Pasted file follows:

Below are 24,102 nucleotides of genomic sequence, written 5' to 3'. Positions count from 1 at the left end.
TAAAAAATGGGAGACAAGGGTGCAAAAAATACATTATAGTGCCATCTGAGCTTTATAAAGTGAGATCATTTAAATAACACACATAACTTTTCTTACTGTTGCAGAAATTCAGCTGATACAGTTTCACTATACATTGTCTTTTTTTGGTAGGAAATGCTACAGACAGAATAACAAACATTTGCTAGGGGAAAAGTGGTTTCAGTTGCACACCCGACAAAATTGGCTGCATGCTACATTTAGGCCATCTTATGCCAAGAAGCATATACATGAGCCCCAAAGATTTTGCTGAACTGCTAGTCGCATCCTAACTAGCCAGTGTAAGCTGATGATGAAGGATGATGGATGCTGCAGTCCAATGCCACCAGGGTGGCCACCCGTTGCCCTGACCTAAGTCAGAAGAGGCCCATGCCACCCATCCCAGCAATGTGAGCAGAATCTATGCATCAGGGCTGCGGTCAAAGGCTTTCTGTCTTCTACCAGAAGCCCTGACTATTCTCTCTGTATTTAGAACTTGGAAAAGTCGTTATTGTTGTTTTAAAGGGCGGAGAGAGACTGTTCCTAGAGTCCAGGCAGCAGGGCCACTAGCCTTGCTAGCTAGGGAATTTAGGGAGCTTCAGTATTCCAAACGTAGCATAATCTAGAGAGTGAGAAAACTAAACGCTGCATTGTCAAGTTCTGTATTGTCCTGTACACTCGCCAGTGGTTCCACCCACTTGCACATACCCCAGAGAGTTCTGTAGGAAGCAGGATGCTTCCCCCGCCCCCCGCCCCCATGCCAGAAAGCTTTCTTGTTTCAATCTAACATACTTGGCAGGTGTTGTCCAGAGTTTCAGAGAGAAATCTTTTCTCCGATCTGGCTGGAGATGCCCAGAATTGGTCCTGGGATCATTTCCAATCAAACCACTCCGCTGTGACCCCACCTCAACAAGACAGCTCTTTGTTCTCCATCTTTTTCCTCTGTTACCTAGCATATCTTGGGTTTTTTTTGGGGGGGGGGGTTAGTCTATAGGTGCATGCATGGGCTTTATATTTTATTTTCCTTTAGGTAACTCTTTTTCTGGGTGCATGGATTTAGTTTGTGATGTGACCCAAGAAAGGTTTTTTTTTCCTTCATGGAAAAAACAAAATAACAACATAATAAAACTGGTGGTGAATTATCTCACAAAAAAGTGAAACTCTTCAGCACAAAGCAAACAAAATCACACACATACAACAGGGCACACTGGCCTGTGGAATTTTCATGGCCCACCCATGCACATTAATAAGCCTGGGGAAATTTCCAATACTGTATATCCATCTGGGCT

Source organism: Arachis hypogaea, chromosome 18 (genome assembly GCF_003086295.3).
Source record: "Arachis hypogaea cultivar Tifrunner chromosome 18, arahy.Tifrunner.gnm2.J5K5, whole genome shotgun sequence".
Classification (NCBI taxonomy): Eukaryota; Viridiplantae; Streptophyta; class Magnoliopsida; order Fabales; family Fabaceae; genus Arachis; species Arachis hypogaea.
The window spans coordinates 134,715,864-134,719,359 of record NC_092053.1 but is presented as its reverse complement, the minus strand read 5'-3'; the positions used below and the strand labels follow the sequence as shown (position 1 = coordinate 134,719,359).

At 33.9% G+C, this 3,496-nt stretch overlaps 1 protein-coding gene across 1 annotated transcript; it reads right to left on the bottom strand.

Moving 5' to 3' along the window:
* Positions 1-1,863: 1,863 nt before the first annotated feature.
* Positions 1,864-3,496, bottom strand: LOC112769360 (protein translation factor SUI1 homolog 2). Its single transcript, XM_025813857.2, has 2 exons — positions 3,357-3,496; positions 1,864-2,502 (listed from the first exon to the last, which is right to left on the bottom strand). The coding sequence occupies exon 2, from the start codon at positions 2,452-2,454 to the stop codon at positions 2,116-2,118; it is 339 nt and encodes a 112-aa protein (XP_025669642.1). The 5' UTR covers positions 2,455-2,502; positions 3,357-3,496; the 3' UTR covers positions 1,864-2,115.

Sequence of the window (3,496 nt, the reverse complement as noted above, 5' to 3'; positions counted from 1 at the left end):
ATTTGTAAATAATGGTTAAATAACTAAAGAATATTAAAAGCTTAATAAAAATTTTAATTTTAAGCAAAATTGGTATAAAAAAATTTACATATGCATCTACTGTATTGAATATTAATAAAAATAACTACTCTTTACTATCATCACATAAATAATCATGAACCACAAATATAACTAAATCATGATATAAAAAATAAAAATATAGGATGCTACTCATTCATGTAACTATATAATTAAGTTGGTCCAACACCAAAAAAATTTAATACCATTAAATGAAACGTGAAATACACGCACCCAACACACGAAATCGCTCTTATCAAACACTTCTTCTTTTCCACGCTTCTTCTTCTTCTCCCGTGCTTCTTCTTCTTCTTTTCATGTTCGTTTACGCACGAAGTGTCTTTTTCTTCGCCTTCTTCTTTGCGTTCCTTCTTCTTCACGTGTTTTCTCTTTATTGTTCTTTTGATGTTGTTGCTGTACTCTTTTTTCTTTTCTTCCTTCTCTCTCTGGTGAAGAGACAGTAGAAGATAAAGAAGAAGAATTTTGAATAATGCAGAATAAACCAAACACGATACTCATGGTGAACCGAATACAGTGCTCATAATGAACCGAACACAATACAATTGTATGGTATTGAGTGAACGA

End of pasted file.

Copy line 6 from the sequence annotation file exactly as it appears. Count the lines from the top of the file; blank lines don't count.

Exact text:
The window spans coordinates 134,715,864-134,719,359 of record NC_092053.1 but is presented as its reverse complement, the minus strand read 5'-3'; the positions used below and the strand labels follow the sequence as shown (position 1 = coordinate 134,719,359).